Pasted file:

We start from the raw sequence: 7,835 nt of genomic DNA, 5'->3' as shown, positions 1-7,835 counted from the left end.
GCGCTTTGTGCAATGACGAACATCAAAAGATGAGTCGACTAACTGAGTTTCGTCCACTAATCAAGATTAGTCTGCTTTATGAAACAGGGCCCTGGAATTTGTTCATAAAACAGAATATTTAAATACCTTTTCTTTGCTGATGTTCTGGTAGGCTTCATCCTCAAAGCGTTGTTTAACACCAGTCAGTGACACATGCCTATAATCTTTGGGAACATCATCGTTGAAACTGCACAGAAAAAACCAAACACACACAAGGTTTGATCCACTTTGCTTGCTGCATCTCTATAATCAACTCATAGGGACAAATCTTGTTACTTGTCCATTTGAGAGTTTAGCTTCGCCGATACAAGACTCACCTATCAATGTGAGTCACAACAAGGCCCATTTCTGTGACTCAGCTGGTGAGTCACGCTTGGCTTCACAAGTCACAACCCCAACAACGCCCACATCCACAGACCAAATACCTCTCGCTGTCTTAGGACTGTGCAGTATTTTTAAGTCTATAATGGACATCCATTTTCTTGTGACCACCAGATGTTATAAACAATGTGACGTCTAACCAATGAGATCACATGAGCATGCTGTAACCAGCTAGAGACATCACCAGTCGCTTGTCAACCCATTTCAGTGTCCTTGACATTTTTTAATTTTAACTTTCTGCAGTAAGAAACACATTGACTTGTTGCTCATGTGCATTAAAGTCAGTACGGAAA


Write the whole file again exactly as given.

We start from the raw sequence: 7,835 nt of genomic DNA, 5'->3' as shown, positions 1-7,835 counted from the left end.
GCGCTTTGTGCAATGACGAACATCAAAAGATGAGTCGACTAACTGAGTTTCGTCCACTAATCAAGATTAGTCTGCTTTATGAAACAGGGCCCTGGAATTTGTTCATAAAACAGAATATTTAAATACCTTTTCTTTGCTGATGTTCTGGTAGGCTTCATCCTCAAAGCGTTGTTTAACACCAGTCAGTGACACATGCCTATAATCTTTGGGAACATCATCGTTGAAACTGCACAGAAAAAACCAAACACACACAAGGTTTGATCCACTTTGCTTGCTGCATCTCTATAATCAACTCATAGGGACAAATCTTGTTACTTGTCCATTTGAGAGTTTAGCTTCGCCGATACAAGACTCACCTATCAATGTGAGTCACAACAAGGCCCATTTCTGTGACTCAGCTGGTGAGTCACGCTTGGCTTCACAAGTCACAACCCCAACAACGCCCACATCCACAGACCAAATACCTCTCGCTGTCTTAGGACTGTGCAGTATTTTTAAGTCTATAATGGACATCCATTTTCTTGTGACCACCAGATGTTATAAACAATGTGACGTCTAACCAATGAGATCACATGAGCATGCTGTAACCAGCTAGAGACATCACCAGTCGCTTGTCAACCCATTTCAGTGTCCTTGACATTTTTTAATTTTAACTTTCTGCAGTAAGAAACACATTGACTTGTTGCTCATGTGCATTAAAGTCAGTACGGAAA